This year marks five years since I retired from the United States Army. That anniversary prompts reflection on the privilege I had of serving for over 37 years with our men and women in uniform, on the honor of leading them in tough missions, and on the wonderful support for our troops from those back home, including many in Congress. Of those congressional allies, there has been no greater champion than Senator John McCain.
The soldiers, sailors, Airmen, Marines and Coast Guardsmen with whom I was privileged to serve came from every part of the country and all walks of American life.
Like all of us, they had their own histories, their own personalities, their own strengths and weaknesses, their own opinions, and their own hopes and dreams.
They also had one thing in common – loyalty to each other, loyalty that became particularly fierce when in tough combat situations.
Their example is worth recalling and celebrating at a time when political campaigns play on the differences that divide us rather than on the common ideals and sense of humanity that unite us.
To be fair, some of our elected representatives have risen above that stereotype, particularly in their support for the military. Senator McCain is one. He and his friends Senators Lindsey Graham and Joe Lieberman – the “Three Amigos,” as we called them – were steadfast in their backing during the challenging Surge in Iraq. We could not have achieved what we did without their unwavering support.
While I have chosen not to formally endorse – or oppose – candidates for public office since leaving government, I do believe it is appropriate to express my appreciation on rare occasions for public servants who share the values and virtues of our servicemen and women, and whose records speak to their dedication to those in uniform.
I did so two years ago when a former Marine captain, who served impressively in the field in Iraq, reporting directly to me over multiple tough tours, ran as a Democrat for a Congressional seat. And I do it here in expressing my admiration for Senator McCain.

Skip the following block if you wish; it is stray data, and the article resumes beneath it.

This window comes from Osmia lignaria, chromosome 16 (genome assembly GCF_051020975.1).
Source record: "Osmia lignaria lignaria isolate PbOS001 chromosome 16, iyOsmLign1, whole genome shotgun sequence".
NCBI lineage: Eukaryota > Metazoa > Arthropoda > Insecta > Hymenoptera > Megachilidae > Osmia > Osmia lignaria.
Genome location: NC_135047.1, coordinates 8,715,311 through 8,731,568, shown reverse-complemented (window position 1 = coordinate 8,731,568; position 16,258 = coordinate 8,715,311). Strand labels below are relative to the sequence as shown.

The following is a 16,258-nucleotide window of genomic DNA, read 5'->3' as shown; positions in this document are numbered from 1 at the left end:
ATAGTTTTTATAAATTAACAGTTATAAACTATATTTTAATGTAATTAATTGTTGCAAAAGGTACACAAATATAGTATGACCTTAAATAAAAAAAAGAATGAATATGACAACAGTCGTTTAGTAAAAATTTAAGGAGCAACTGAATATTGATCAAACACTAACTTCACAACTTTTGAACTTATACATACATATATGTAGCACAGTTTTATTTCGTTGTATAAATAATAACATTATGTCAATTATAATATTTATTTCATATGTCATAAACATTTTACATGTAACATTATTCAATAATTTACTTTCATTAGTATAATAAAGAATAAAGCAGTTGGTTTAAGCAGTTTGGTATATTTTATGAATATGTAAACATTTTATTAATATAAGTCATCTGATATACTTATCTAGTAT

I have known Senator McCain for over 20 years, engaging with him on many occasions before the Senate Armed Service Committee and during his numerous trips to Iraq and Afghanistan and other locations in the U.S. Central Command area. I repeatedly found him to be one of the most experienced, knowledgeable, and principled members of that committee.
His political resolve has, in fact, been as noteworthy as the considerable courage he demonstrated while in uniform. Nothing captured this better than when, in speaking of his support for the Surge, he observed, “I would rather lose an election (for president) than lose a war.” That support did cost him votes, but his judgment was ultimately vindicated.
I have always respected Senator McCain’s intentions, his forthrightness, and his integrity – even on those occasions where we did not see an issue exactly the same way.
Most importantly, I always admired and appreciated his sincere concern for and loyalty to the men and women of our armed forces. No one did more to see that our soldiers, sailors, Airmen, Marines, and Coast Guardsmen had what they needed to prevail on the battlefield and to be prepared for other contingencies as well.
I appreciated that deeply when I was in uniform, and I appreciate it deeply now.
General (Ret.) David Petraeus concluded his military career with six consecutive commands, five of which were in combat, including command of all forces in Iraq and Afghanistan. He subsequently served as Director of the CIA. He is now a partner in a major global investment firm, a visiting professor at CUNY and USC, and a Senior Fellow at Harvard University.